I guess then the difference between our bargains with God and the wave offerings is then a matter of intent. A wave offering was offered up to the Lord when a true dedication was made, when a real sacrifice was made. The Levites gave up all rights to land and the fruits of it to be dedicated to the service of the Lord. That’s the difference to me between bargaining with the Lord and a wave offering. When we are willing to give up those things that are important to us, the gods of our own making, to be dedicated to the Lord it is different. When we do not see salvation as giving something up but rather gaining something, then we are wave offerings. When we see that we have gained eternity and are willing to follow the Lord and not romanticize our pre-salvation past, then, we are wave offerings. When we realize that we are sinners before a just and righteous God and are willing to follow Him and obey His Word willingly no matter what happens, no matter the cost to us, then we are wave offerings. When we experience real life change where we are in love with God, then, we are wave offerings. When we see life in Jesus as the beginning of a new and better life rather than trying to maintain a life of do’s and don’ts, then, we are wave offering.

 

When we get down on our knees in realization that we are destined for hell and that there is no amount of good stuff that we can do, no amount of service that we can bring, no amount of money we can give, no committee chairmanship great enough, no goody-two-shoe behavior excellent enough, no being friends with the right people at church enough, no being close friends with the preacher enough, no bargains big enough that we can make, to make us right with God and we fall at the feet of Jesus and beg Him to grant us peace and ask Him to be the Lord of our lives and change us from the inside out, we are wave offerings. It only through true salvation, knowing that there is nothing we can do to earn God’s grace and that in the absence of Jesus Christ we are simply hypocrites playing a game, that we can become fully dedicated to the Lord. It is only then that we are truly a wave offering. Anything less is just a bargain that we can’t keep. When we sacrifice our desires and make Christ’s desires our desire, we are wave offerings. When there is humility before the Lord, we are wave offerings. When we place God first and seek His ways and not our own, we are wave offerings. When we realize that we are not in a position to bargain with the Creator of the Universe and that we are not on equal footing to Him and simply fall before His feet and beg His grace and seek His face and humbly serve Him because He granted us grace, then, and only then are we wave offerings to the Lord. All-in. Fully dedicated. Seeing the sacrifices that we made of our old life as gain rather than loss. Understanding who God really is for the first time through the changing power of Jesus Christ through the Holy Spirit. Understanding how lucky we are to have Jesus Christ as our Savior. And we jump full-in, all-out into this life dedicated to the will of God (and realizing that we will still make tons of mistakes and that life will not be perfect), we are wave offerings then and not bargainers who have no leverage to bargain but falsely believe that we do.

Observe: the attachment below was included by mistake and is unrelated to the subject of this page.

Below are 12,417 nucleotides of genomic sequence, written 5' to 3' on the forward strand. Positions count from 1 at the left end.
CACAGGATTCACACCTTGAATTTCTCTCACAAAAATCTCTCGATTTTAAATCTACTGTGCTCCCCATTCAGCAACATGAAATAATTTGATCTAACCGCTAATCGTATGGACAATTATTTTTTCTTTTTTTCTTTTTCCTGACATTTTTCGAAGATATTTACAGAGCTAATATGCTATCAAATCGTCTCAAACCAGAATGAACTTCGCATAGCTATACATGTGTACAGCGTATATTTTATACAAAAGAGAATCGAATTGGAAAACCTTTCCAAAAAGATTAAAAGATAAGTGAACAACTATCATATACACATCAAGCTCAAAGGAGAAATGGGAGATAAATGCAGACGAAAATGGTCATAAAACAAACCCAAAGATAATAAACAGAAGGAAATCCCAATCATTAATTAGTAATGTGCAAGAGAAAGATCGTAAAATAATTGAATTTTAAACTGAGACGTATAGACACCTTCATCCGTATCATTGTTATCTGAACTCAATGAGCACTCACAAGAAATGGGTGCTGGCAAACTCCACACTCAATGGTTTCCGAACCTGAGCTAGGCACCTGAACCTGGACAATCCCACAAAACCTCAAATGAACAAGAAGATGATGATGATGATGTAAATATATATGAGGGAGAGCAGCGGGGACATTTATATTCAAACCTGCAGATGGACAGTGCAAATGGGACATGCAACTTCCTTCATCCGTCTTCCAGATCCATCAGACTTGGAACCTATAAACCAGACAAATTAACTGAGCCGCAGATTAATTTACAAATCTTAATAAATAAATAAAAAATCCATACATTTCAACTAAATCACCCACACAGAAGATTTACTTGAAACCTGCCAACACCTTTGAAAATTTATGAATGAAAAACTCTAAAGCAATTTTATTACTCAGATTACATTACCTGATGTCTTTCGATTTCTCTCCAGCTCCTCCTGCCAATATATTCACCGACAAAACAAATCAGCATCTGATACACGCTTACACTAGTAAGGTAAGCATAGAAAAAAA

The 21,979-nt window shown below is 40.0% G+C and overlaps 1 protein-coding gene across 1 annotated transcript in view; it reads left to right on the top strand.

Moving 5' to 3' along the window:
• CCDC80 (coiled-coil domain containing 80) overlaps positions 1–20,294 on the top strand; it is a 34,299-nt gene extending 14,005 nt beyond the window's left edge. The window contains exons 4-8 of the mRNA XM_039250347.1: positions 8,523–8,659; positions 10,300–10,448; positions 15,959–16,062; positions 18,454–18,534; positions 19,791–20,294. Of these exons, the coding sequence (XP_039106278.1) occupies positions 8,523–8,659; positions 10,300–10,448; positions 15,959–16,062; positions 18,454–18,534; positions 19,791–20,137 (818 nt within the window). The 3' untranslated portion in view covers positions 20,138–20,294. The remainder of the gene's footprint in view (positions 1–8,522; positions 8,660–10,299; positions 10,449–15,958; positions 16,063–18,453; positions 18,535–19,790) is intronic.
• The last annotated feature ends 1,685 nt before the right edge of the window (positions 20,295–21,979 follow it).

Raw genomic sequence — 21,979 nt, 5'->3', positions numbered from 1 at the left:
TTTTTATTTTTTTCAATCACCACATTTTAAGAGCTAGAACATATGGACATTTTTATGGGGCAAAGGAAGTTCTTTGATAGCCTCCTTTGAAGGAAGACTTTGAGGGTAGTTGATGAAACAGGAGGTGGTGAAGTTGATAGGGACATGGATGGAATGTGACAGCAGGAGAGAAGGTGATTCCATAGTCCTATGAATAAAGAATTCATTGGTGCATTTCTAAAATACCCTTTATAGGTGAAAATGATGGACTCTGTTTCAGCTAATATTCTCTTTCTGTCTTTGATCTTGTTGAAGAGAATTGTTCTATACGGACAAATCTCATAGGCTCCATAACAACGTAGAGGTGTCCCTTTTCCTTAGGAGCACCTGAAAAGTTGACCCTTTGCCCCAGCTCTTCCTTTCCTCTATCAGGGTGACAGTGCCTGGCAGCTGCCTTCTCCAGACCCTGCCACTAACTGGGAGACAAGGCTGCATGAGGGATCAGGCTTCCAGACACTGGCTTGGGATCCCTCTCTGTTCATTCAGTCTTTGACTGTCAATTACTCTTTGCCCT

Amen and Amen.